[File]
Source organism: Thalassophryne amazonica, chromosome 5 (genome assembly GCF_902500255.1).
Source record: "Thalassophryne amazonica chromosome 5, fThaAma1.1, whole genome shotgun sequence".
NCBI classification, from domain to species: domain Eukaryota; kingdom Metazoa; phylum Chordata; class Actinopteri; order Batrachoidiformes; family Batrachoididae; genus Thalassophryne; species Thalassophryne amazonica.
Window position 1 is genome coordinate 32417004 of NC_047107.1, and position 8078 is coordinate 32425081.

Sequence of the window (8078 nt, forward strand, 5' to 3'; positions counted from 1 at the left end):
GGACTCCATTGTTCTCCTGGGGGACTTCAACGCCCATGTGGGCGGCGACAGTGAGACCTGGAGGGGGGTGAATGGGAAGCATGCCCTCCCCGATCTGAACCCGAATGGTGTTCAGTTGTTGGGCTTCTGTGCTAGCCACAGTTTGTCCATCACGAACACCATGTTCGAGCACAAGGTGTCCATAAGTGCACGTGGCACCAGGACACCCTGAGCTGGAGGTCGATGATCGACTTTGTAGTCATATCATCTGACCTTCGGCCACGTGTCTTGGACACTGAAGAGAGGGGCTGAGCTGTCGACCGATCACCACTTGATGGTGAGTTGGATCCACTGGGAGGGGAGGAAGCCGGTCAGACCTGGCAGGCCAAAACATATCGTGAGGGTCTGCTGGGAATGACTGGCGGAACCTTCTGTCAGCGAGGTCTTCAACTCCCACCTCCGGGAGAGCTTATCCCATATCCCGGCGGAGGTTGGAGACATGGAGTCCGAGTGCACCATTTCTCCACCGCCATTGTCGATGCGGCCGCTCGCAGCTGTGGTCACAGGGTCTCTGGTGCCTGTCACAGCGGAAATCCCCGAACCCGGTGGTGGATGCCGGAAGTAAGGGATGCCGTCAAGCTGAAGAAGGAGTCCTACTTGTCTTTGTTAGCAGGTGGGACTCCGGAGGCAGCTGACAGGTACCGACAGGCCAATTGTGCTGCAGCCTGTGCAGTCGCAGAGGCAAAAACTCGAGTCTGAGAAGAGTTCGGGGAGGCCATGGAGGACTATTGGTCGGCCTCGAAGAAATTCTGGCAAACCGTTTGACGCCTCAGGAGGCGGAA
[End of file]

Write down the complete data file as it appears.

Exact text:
Source organism: Thalassophryne amazonica, chromosome 5 (genome assembly GCF_902500255.1).
Source record: "Thalassophryne amazonica chromosome 5, fThaAma1.1, whole genome shotgun sequence".
NCBI classification, from domain to species: domain Eukaryota; kingdom Metazoa; phylum Chordata; class Actinopteri; order Batrachoidiformes; family Batrachoididae; genus Thalassophryne; species Thalassophryne amazonica.
Window position 1 is genome coordinate 32417004 of NC_047107.1, and position 8078 is coordinate 32425081.

Sequence of the window (8078 nt, forward strand, 5' to 3'; positions counted from 1 at the left end):
GGACTCCATTGTTCTCCTGGGGGACTTCAACGCCCATGTGGGCGGCGACAGTGAGACCTGGAGGGGGGTGAATGGGAAGCATGCCCTCCCCGATCTGAACCCGAATGGTGTTCAGTTGTTGGGCTTCTGTGCTAGCCACAGTTTGTCCATCACGAACACCATGTTCGAGCACAAGGTGTCCATAAGTGCACGTGGCACCAGGACACCCTGAGCTGGAGGTCGATGATCGACTTTGTAGTCATATCATCTGACCTTCGGCCACGTGTCTTGGACACTGAAGAGAGGGGCTGAGCTGTCGACCGATCACCACTTGATGGTGAGTTGGATCCACTGGGAGGGGAGGAAGCCGGTCAGACCTGGCAGGCCAAAACATATCGTGAGGGTCTGCTGGGAATGACTGGCGGAACCTTCTGTCAGCGAGGTCTTCAACTCCCACCTCCGGGAGAGCTTATCCCATATCCCGGCGGAGGTTGGAGACATGGAGTCCGAGTGCACCATTTCTCCACCGCCATTGTCGATGCGGCCGCTCGCAGCTGTGGTCACAGGGTCTCTGGTGCCTGTCACAGCGGAAATCCCCGAACCCGGTGGTGGATGCCGGAAGTAAGGGATGCCGTCAAGCTGAAGAAGGAGTCCTACTTGTCTTTGTTAGCAGGTGGGACTCCGGAGGCAGCTGACAGGTACCGACAGGCCAATTGTGCTGCAGCCTGTGCAGTCGCAGAGGCAAAAACTCGAGTCTGAGAAGAGTTCGGGGAGGCCATGGAGGACTATTGGTCGGCCTCGAAGAAATTCTGGCAAACCGTTTGACGCCTCAGGAGGCGGAA